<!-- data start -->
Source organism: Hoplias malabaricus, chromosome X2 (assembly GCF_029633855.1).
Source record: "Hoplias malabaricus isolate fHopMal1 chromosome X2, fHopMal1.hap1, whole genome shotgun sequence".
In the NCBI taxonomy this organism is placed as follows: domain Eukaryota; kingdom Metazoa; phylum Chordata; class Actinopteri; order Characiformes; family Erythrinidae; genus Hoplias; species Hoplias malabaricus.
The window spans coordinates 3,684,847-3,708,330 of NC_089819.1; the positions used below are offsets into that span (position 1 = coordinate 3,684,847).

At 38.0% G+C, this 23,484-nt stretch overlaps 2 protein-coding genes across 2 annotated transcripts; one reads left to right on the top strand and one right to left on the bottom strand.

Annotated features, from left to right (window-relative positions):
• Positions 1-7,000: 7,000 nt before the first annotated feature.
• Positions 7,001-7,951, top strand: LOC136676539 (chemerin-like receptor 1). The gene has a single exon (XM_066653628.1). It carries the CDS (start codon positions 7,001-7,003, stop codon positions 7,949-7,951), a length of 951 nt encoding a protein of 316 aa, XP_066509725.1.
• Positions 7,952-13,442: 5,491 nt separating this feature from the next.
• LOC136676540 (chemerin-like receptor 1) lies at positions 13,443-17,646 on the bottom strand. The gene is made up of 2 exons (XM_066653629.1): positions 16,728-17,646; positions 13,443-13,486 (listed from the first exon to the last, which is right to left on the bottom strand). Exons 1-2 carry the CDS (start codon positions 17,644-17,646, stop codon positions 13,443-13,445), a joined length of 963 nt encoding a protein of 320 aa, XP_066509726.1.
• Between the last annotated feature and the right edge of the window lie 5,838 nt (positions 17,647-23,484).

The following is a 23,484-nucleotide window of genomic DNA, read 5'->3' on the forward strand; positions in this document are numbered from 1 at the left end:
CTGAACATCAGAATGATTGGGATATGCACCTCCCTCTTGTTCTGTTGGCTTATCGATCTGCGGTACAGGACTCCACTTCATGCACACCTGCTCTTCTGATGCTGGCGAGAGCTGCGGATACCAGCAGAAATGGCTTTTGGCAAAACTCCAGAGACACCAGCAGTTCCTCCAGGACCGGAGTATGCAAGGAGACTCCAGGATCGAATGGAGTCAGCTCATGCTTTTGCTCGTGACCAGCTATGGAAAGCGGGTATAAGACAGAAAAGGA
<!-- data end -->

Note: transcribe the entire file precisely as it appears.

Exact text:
Source organism: Hoplias malabaricus, chromosome X2 (assembly GCF_029633855.1).
Source record: "Hoplias malabaricus isolate fHopMal1 chromosome X2, fHopMal1.hap1, whole genome shotgun sequence".
In the NCBI taxonomy this organism is placed as follows: domain Eukaryota; kingdom Metazoa; phylum Chordata; class Actinopteri; order Characiformes; family Erythrinidae; genus Hoplias; species Hoplias malabaricus.
The window spans coordinates 3,684,847-3,708,330 of NC_089819.1; the positions used below are offsets into that span (position 1 = coordinate 3,684,847).

At 38.0% G+C, this 23,484-nt stretch overlaps 2 protein-coding genes across 2 annotated transcripts; one reads left to right on the top strand and one right to left on the bottom strand.

Annotated features, from left to right (window-relative positions):
• Positions 1-7,000: 7,000 nt before the first annotated feature.
• Positions 7,001-7,951, top strand: LOC136676539 (chemerin-like receptor 1). The gene has a single exon (XM_066653628.1). It carries the CDS (start codon positions 7,001-7,003, stop codon positions 7,949-7,951), a length of 951 nt encoding a protein of 316 aa, XP_066509725.1.
• Positions 7,952-13,442: 5,491 nt separating this feature from the next.
• LOC136676540 (chemerin-like receptor 1) lies at positions 13,443-17,646 on the bottom strand. The gene is made up of 2 exons (XM_066653629.1): positions 16,728-17,646; positions 13,443-13,486 (listed from the first exon to the last, which is right to left on the bottom strand). Exons 1-2 carry the CDS (start codon positions 17,644-17,646, stop codon positions 13,443-13,445), a joined length of 963 nt encoding a protein of 320 aa, XP_066509726.1.
• Between the last annotated feature and the right edge of the window lie 5,838 nt (positions 17,647-23,484).

The following is a 23,484-nucleotide window of genomic DNA, read 5'->3' on the forward strand; positions in this document are numbered from 1 at the left end:
CTGAACATCAGAATGATTGGGATATGCACCTCCCTCTTGTTCTGTTGGCTTATCGATCTGCGGTACAGGACTCCACTTCATGCACACCTGCTCTTCTGATGCTGGCGAGAGCTGCGGATACCAGCAGAAATGGCTTTTGGCAAAACTCCAGAGACACCAGCAGTTCCTCCAGGACCGGAGTATGCAAGGAGACTCCAGGATCGAATGGAGTCAGCTCATGCTTTTGCTCGTGACCAGCTATGGAAAGCGGGTATAAGACAGAAAAGGA